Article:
Ryobi Battery Powered Riding Mower Review – RM480E
Bridging the gap between battery powered solutions and the traditional riding mower, the Ryobi RM480E is quiet, feature-rich, and nearly maintenance-free. The batteries—if they last as long as your typical golf cart—should be expected to run for 5 years (maybe more). After that, replacements will run you around $110-140 each. That means that while you're not paying for fuel, you could have a $440 to $560 bill every 5-10 years depending on your use. Keep the mower charger plugged in to maintain the batteries and that time should trend towards the long side. Compared to gas products, that might be close to a wash—but with the added benefit of less maintenance and no winterization.
Say adios to gas riding mowers
With all the developments in battery powered outdoor power equipment (OPE), one thing has been elusive. There are not many sources for battery powered riding mowers. The Mean Green Nemesis NXR mower was the first we personally saw, but its $8,999 starting price hardly seems affordable for the average homeowner. The Ryobi battery powered riding mower comes in as the first sub-$3,000 battery-powered riding mower that offers all of the conveniences of an electric mower for the consumer. The nearest competitor is the 42-inch Cub Cadet RZT-S42 Zero for $3,999. Is the RYOBI RM480E mower for everyone? Probably not, but the battery-powered lawnmower debate is about more than price—there are a myriad of factors at play.
Why a Battery-Powered Riding Mower?
While this is a hands-on review, I think it’s also good to address why you would want to buy a battery powered riding mower. For starters, this mower requires almost no maintenance. Since the twin brushless motors driving the dual 19″ blades use direct drive, there are no belts to maintain. No gas engine also means no spark plugs, fuel, or air filters to replace. Finally, a battery-powered mower uses no gas, so fumes and winterization become a thing of the past. Sound convenient? It is. This may be the single biggest set of reasons why you’d want to consider paying the premium for a Ryobi battery-powered lawnmower over other gas-powered models.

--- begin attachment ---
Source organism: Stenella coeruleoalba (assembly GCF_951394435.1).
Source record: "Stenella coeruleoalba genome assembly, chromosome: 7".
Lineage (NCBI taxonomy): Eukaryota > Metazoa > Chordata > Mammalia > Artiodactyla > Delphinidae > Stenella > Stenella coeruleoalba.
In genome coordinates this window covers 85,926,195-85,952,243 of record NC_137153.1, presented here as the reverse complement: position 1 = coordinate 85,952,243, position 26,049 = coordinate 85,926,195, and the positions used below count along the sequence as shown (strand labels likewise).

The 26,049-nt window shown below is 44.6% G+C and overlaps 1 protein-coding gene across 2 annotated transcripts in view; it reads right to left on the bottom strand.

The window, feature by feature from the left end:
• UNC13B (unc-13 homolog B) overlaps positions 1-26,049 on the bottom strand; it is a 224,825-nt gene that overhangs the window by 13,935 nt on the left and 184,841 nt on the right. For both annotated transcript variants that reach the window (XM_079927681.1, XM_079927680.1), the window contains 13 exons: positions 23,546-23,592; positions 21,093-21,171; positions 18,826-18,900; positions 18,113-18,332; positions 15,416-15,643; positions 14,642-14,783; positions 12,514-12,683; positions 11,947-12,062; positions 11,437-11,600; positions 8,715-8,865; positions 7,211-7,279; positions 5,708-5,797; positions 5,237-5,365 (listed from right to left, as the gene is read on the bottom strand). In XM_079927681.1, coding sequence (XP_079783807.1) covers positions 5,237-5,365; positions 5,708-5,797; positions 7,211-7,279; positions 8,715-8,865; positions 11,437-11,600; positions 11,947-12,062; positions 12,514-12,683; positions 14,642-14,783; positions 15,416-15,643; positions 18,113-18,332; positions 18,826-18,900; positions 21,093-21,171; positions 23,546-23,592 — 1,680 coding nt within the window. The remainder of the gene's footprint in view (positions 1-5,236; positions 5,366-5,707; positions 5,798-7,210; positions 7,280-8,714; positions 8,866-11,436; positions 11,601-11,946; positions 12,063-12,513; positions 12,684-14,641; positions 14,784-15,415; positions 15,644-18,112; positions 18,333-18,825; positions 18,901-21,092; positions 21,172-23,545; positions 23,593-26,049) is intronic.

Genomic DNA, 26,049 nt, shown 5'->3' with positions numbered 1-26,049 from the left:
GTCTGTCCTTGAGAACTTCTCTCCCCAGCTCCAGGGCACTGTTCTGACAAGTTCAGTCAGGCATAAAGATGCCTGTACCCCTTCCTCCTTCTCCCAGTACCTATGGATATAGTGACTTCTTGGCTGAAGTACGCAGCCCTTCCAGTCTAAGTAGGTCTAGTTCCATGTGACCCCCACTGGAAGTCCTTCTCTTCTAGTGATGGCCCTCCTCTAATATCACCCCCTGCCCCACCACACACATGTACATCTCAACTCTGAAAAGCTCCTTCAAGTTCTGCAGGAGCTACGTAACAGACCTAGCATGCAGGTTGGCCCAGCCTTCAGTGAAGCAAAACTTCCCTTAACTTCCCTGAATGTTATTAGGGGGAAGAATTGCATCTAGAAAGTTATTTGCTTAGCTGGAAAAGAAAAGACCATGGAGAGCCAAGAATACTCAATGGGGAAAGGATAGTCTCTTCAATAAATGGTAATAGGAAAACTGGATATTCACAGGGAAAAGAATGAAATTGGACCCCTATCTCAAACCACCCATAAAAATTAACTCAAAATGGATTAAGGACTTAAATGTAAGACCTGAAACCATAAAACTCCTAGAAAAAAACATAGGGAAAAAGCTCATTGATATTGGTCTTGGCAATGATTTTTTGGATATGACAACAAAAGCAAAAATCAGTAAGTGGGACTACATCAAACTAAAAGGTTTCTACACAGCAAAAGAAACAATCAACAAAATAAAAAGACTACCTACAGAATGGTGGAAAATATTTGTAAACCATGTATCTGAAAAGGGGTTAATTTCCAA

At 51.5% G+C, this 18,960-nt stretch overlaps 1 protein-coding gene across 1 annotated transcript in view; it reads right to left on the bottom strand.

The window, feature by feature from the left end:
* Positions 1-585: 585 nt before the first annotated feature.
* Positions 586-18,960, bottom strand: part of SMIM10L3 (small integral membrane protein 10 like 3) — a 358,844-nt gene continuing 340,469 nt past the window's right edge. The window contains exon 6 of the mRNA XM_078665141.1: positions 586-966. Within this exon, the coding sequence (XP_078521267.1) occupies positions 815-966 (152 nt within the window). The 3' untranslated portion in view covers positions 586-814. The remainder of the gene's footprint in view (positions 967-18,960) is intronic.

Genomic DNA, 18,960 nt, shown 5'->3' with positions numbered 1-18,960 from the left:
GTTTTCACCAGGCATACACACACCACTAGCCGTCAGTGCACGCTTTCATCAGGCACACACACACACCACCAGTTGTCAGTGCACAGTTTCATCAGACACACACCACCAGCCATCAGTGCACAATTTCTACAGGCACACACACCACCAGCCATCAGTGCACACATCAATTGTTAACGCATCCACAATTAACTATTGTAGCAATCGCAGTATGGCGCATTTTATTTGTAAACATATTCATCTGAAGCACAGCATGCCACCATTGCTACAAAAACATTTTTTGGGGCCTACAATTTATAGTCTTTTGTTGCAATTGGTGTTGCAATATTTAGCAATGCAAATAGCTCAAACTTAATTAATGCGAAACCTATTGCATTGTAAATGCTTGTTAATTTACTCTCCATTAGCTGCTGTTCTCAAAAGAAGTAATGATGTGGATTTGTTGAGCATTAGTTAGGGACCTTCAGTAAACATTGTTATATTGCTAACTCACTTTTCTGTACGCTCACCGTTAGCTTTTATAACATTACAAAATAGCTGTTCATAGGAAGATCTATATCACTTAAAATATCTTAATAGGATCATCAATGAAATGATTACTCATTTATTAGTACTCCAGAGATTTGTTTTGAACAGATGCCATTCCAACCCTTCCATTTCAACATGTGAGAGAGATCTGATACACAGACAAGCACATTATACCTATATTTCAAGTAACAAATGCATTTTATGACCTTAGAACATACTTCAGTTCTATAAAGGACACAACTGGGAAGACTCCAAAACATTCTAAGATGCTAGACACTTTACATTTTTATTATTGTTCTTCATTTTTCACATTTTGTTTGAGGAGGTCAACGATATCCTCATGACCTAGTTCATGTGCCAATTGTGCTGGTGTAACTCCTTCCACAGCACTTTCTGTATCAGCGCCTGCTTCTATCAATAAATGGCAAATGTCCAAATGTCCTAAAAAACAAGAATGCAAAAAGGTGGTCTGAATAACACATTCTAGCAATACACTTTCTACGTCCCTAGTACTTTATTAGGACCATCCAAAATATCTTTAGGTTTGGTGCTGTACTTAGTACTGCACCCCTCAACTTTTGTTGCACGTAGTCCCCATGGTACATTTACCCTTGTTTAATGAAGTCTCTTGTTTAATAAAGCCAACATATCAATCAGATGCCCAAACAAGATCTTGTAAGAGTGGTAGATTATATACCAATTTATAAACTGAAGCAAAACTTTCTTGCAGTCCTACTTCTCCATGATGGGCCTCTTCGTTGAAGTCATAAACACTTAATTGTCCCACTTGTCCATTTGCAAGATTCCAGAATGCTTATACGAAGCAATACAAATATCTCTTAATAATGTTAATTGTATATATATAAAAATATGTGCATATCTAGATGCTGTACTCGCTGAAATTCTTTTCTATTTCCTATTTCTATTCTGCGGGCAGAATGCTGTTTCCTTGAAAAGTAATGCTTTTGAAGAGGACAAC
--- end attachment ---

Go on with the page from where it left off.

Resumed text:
You may also simply want a more eco-friendly mowing solution. If your yard is bigger than what can be done with a battery-powered push mower, the Ryobi RM480E would be your nearest and most affordable option.
Convenience Features for the Ryobi RM480E Riding Mower
With the Ryobi RM480E battery powered riding mower, you pretty much just charge it up and get going. It uses four 12V lead-acid batteries. That gives you a 48V system with a 75Ah, 4000Wh power plant. Those batteries, combined with the three direct-drive brushless motors (the third is on the drive train) deliver two hours of runtime. That should be enough to cover up to two acres of land on a single charge. This system also makes it easy to replace the batteries once the 3-year warranty expires.
While the Ryobi battery-powered riding mower can run for two hours, charging should be done continuously when not in use. Keeping the riding mower plugged in and charged is the best way to maintain and care for those four sealed lead-acid batteries. In this way, the Ryobi riding mower operates much like an electric golf cart.
Unlike most riding mowers, sitting in the Ryobi RM480E is like riding in a high-tech go-kart. The control panel is much more advanced than your traditional mower and features an easy-to-read LED gauge for both battery level (bars) and total hours operated (numerical readout).
At the top of the panel is the blade engagement knob. Pull it up, and the blades engage. Slap it down, and they’ll stop rotating. Below that, you find the direction control switch and buttons for the cruise control and LED headlights. The keyed switch is below the digital gauge as is the USB port. To the right of the entire panel lies a vertically-oriented space which can hold your smartphone. There’s also an override for mowing while in Reverse gear.
Comfort and Seating
The seat on the Ryobi battery powered riding mower has a couple of springs to cushion the ride and an adjustment lever to slide it front and back. This mower uses a steering wheel, so it operates in a way that’s more familiar to those who may not have mastered a traditional zero turn. And this isn’t a zero-turn mower—but it’s got a fairly tight turning radius nonetheless.
Just like a go-kart—which, again, the Ryobi riding mower resembles more than a little—the accelerator is on the right, and the brake is on the left. The foot pedal is easy to depress, but there is a bit of lag when you get it started. This is a mixed bag. You wouldn’t want a sudden acceleration when you hit the pedal, but at times it felt a little bit on the sluggish side. If you like to drink water or something when you mow, a cup holder is located behind and to the left of the seat. It’s just behind the deck height lever and can hold only smaller containers.
Ryobi Riding Mower Blades & Brakes
Push down the Ryobi riding mower brake all the way, and you can engage the parking brake on the left just below the steering wheel. Be sure to do this when you park the mower after the job is done.